Te Pāti Māori wants urgent transformative action

New Zealand’s first three emissions budgets, outlining the amount of greenhouse gases allowed to be emitted, have been published.

It precedes the emissions reduction plan which will soon be published.

While National is on board, Te Pāti Māori says it’s not good enough.

Debbie Ngarewa-Packer of Te Pāti Māori called New Zealand’s emissions record “embarrassing”, saying the party did not support the government’s proposed emissions budgets, “because we believe they should be tighter and more ambitious”.

Debbie Ngarewa-Packer

“The Te Pāti Māori are pushing for the government to immediately put a price on methane emissions, phase out synthetic fertilizers by 2025 and limit the number of cows.”

She and Rawiri Waititi met with Climate Change Minister James Shaw to clarify, “Aotearoa needs more urgent and transformative action to reduce emissions.”

“Aotearoa has the highest per capita methane emissions in the world. It’s embarrassing. Minister gives farmers free pass while punishing Maori by changing forestry rules. Farmers need support and help incentives to switch to regenerative agriculture, no false hope that things can continue as they are.”

Shaw said there was “a lot more to do, but getting these binding budgets in place is a critical part of our strategy to rapidly reduce the pollution that causes climate change.”

New Zealand has a net zero goal by 2050.

“To keep all future governments on track to achieve net zero emissions, the Zero Carbon Act established a system of five-year emissions budgets that would serve as stepping stones towards the 2050 goal,” said Shaw.

The announced binding budgets “set out the total amount of emissions that New Zealand must reduce over the next 14 years”. This must be satisfied by national action.

2022-2025: 290 megatonnes of greenhouse gas equivalent carbon dioxide (72.4 megatonnes per year)

2026-2030: 305 megatons (average 61 megatons per year) In principle.

2031-2035: 240 megatons (48 megatons per year) In principle.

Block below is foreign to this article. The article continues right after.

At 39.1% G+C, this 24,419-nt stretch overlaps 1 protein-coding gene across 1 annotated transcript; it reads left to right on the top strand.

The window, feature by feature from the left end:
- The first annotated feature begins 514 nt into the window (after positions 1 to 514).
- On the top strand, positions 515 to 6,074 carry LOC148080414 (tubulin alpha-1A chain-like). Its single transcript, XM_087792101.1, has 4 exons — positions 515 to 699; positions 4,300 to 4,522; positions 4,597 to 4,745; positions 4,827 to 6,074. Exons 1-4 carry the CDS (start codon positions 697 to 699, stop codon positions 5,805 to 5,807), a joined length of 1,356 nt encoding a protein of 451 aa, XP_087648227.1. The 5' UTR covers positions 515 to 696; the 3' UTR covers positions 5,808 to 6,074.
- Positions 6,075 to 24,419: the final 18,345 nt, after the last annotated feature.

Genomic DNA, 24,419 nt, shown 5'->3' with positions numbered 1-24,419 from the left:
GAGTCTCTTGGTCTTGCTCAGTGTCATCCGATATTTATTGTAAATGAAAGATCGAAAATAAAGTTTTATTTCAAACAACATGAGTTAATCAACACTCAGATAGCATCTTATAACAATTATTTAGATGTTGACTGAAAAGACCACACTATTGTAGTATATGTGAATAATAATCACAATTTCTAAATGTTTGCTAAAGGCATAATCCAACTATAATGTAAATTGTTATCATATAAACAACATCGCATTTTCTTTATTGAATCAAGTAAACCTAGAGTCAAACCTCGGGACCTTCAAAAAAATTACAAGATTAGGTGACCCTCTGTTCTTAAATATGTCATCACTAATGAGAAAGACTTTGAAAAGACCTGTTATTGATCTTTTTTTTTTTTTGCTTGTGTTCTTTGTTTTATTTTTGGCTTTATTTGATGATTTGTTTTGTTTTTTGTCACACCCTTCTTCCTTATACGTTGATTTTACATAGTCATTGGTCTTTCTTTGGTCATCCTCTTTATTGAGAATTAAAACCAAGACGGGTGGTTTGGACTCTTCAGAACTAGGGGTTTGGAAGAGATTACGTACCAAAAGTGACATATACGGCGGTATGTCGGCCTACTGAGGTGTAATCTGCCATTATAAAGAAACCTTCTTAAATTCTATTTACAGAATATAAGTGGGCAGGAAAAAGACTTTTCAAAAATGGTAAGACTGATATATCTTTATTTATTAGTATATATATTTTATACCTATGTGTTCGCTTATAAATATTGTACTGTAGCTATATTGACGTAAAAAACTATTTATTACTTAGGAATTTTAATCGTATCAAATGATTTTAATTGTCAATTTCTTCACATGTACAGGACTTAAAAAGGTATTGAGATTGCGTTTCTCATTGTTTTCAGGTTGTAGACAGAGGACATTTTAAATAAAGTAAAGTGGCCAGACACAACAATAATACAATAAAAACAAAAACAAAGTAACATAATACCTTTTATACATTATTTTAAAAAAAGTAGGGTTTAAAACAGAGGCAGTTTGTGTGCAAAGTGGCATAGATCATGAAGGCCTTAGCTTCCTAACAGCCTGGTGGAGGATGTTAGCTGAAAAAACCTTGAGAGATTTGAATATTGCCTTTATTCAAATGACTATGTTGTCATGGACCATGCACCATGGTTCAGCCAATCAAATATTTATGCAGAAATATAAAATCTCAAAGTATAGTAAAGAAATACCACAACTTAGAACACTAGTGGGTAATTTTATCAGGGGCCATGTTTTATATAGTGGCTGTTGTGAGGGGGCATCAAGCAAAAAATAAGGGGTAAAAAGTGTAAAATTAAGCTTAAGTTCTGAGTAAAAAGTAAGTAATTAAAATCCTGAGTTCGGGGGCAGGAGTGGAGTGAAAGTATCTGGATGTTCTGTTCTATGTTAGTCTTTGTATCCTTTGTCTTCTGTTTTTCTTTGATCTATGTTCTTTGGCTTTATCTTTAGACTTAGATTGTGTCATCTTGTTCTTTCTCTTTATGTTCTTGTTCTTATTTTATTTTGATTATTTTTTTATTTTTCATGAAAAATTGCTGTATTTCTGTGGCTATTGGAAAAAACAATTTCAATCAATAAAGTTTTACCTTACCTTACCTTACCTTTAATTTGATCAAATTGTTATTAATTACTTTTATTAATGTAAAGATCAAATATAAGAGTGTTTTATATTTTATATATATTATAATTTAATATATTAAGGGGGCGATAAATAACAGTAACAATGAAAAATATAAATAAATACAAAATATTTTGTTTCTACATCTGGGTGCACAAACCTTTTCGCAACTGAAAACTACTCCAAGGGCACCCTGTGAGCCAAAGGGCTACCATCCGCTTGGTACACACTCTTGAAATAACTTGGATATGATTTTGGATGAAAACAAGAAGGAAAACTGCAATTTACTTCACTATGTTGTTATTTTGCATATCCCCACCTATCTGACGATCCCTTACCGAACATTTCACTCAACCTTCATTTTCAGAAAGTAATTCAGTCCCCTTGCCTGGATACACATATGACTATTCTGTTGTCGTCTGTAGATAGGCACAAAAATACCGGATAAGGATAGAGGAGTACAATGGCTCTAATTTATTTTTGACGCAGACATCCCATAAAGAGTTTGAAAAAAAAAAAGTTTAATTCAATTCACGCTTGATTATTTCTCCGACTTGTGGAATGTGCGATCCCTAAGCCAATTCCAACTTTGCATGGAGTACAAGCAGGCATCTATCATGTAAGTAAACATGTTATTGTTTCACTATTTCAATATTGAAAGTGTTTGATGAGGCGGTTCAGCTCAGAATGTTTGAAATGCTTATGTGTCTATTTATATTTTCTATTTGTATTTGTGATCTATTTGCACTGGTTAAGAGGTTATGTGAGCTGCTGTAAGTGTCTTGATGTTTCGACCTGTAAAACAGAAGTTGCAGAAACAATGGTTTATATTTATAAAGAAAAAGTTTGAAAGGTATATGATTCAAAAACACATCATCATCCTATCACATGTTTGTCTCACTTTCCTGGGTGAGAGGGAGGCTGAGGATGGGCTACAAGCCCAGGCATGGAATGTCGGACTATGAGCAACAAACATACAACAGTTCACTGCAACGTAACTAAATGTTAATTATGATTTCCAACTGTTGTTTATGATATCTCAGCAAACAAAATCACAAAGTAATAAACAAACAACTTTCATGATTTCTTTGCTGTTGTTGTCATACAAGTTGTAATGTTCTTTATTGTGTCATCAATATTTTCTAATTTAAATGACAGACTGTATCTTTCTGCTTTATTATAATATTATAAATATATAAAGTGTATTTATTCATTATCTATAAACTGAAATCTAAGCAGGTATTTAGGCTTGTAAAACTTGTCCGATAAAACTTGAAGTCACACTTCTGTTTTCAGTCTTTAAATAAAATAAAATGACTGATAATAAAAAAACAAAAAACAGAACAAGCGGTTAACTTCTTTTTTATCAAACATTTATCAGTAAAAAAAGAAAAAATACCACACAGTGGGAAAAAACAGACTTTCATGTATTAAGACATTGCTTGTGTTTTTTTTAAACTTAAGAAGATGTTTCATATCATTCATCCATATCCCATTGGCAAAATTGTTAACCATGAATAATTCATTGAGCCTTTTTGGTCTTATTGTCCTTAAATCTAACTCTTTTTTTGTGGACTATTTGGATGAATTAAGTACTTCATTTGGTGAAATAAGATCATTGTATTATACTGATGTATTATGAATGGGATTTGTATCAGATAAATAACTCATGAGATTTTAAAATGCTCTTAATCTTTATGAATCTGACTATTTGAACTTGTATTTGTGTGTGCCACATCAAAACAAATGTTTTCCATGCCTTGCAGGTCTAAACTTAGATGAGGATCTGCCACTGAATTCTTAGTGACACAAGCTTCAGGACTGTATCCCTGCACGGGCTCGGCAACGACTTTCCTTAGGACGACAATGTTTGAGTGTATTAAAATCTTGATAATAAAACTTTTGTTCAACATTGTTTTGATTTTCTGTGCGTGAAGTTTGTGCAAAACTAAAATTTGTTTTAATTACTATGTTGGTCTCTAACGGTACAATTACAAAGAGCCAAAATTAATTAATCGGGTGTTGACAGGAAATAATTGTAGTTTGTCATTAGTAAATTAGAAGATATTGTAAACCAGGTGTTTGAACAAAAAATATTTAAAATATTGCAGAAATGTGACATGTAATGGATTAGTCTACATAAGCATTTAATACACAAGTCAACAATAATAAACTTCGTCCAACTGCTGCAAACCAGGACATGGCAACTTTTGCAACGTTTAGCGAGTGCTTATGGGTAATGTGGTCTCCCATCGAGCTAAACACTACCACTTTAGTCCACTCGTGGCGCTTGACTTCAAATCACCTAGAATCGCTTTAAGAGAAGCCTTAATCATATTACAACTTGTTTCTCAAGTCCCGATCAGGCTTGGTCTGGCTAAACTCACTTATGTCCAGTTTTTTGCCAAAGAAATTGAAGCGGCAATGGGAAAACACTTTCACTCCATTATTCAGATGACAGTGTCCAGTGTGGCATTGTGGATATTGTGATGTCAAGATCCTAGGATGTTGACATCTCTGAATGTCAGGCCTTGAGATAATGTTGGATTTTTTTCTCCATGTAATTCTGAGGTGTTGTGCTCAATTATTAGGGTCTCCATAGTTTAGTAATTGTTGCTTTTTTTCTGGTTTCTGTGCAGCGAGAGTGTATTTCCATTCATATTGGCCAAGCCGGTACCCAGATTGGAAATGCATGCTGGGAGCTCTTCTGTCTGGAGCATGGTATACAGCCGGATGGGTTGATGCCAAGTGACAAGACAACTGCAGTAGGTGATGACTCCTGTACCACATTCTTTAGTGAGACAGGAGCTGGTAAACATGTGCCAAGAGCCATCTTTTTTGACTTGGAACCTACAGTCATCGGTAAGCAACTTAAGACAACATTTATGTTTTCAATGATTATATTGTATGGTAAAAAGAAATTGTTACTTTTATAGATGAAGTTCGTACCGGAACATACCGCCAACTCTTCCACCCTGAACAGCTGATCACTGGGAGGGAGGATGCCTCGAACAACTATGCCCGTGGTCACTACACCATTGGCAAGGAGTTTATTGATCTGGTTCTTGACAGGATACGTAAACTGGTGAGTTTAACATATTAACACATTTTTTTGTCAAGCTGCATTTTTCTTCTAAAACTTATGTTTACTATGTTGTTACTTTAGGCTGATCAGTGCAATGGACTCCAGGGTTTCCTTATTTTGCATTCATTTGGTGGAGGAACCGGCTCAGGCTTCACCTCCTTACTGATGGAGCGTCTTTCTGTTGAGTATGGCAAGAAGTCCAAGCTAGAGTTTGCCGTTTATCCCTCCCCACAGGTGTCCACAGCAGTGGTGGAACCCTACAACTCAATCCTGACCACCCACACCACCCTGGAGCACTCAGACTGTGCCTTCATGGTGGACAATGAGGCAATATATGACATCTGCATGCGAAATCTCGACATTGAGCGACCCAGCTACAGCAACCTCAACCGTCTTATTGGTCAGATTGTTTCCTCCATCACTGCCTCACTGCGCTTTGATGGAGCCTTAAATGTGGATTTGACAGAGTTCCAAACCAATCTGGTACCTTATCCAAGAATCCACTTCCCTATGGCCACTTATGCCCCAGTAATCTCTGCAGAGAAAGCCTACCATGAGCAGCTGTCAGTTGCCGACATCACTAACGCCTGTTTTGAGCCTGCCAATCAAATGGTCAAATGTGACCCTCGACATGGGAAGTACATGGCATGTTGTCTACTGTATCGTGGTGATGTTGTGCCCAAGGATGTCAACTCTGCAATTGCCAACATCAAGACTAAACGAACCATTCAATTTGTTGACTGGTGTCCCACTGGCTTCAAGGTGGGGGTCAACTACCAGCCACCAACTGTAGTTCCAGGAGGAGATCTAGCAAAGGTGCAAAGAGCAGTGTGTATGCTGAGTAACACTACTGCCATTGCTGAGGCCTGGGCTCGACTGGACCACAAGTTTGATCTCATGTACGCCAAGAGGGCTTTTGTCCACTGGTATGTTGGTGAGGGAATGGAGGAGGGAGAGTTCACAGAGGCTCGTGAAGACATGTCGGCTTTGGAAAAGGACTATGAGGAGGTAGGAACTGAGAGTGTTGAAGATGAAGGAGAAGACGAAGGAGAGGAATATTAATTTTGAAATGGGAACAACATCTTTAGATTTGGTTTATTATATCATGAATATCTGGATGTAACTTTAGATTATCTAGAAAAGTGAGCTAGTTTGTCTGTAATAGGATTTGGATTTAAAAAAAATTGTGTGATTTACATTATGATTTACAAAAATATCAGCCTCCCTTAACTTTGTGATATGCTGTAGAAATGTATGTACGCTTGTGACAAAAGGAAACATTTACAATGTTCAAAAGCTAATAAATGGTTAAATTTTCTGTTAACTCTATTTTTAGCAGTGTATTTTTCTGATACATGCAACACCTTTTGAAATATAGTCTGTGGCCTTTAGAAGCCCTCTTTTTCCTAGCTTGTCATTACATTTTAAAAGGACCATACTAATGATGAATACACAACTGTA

How New Zealand will reduce emissions will be announced on Monday, May 16, with Shaw saying the plan “requires nearly all parts of government to act to reduce emissions across the country and to ensure that all New Zealanders benefit of transition”.

The national responds

National Leader Christopher Luxon said his party supported the budgets announced on Monday, but said “all options” should be considered.

“Climate change is a huge challenge. National is fully committed to achieving emissions goals, including net zero by 2050.

“Having agreed on the net emissions trajectory, the question now is how to reduce emissions. We need effective policies if we are to achieve our ambitious climate change goals.

“While we share the government’s commitment to reducing emissions, there are a range of ways to achieve net zero and we must consider each option.”

National’s website is currently outlining a five-point plan for the 2021 United Nations Climate Change Conference, outlining what it would do in government.

Priorities for National at COP26 would have been to set a target for methane and long-lived gases, to examine new technologies to reduce greenhouse gas emissions “rather than asking countries to reduce their food production”, to pursue agreements on the carbon market, to demand more from the world’s largest emitters and to adopt new technologies.

The last press release on climate change as a topic on the National Party website dates back to November 23 last year, titled “Farmers must have a say in greenhouse gas costs” .

Deputy Nicola Willis spoke about the emissions trading system during her pre-budget speech on Monday, saying: “New Zealand will need to put in place additional emission reduction policies in the years to come. to help achieve our goals in the way that makes the most sense for our economy and that protects New Zealanders’ standard of living as much as possible.”

“As with policies in all other areas, emissions policies must be thoroughly analyzed, include transparent measures of what they will achieve, and be backed by credible and practical delivery plans.

“We think it’s entirely possible that despite its good intentions, the government that dreamed up KiwiBuild could come up with emission reduction policies that don’t meet these basic tests.

“National will take a cautious approach before committing to any specific new emissions reduction initiatives that the government may announce in this budget. were rejected.”

Asked about National’s position, Deputy Prime Minister Grant Robertson said he would be even happier when it comes time to release the emissions reduction plan next week “to see if National supports them or not.”

He said National had “a habit of making statements about what kind of reduction it would like to see and emissions, but not backing it up with actions.”

Teresa H. Sadler